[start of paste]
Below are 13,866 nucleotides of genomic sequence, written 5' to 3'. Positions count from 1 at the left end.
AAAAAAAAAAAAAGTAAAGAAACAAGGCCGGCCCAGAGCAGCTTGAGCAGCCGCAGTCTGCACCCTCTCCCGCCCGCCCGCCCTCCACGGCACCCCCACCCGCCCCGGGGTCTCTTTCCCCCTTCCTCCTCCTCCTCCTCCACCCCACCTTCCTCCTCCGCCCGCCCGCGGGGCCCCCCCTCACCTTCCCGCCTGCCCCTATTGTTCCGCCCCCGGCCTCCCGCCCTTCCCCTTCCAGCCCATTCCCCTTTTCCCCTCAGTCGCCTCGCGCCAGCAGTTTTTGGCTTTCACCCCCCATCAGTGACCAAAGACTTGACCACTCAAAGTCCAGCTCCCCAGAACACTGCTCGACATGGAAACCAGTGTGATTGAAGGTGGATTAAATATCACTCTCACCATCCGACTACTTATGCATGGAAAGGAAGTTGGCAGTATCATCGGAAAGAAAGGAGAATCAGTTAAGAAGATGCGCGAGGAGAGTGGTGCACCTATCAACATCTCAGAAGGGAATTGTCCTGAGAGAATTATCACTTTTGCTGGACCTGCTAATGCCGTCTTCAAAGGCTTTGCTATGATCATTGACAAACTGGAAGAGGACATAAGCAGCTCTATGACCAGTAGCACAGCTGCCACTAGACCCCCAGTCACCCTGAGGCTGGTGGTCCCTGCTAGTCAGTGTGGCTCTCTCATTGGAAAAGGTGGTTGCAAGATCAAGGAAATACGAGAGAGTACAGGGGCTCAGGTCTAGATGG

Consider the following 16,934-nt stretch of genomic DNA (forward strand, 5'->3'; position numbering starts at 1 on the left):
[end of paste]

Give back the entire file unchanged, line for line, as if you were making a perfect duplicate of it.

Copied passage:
Below are 13,866 nucleotides of genomic sequence, written 5' to 3'. Positions count from 1 at the left end.
AAAAAAAAAAAAAGTAAAGAAACAAGGCCGGCCCAGAGCAGCTTGAGCAGCCGCAGTCTGCACCCTCTCCCGCCCGCCCGCCCTCCACGGCACCCCCACCCGCCCCGGGGTCTCTTTCCCCCTTCCTCCTCCTCCTCCTCCACCCCACCTTCCTCCTCCGCCCGCCCGCGGGGCCCCCCCTCACCTTCCCGCCTGCCCCTATTGTTCCGCCCCCGGCCTCCCGCCCTTCCCCTTCCAGCCCATTCCCCTTTTCCCCTCAGTCGCCTCGCGCCAGCAGTTTTTGGCTTTCACCCCCCATCAGTGACCAAAGACTTGACCACTCAAAGTCCAGCTCCCCAGAACACTGCTCGACATGGAAACCAGTGTGATTGAAGGTGGATTAAATATCACTCTCACCATCCGACTACTTATGCATGGAAAGGAAGTTGGCAGTATCATCGGAAAGAAAGGAGAATCAGTTAAGAAGATGCGCGAGGAGAGTGGTGCACCTATCAACATCTCAGAAGGGAATTGTCCTGAGAGAATTATCACTTTTGCTGGACCTGCTAATGCCGTCTTCAAAGGCTTTGCTATGATCATTGACAAACTGGAAGAGGACATAAGCAGCTCTATGACCAGTAGCACAGCTGCCACTAGACCCCCAGTCACCCTGAGGCTGGTGGTCCCTGCTAGTCAGTGTGGCTCTCTCATTGGAAAAGGTGGTTGCAAGATCAAGGAAATACGAGAGAGTACAGGGGCTCAGGTCTAGATGG

Consider the following 16,934-nt stretch of genomic DNA (forward strand, 5'->3'; position numbering starts at 1 on the left):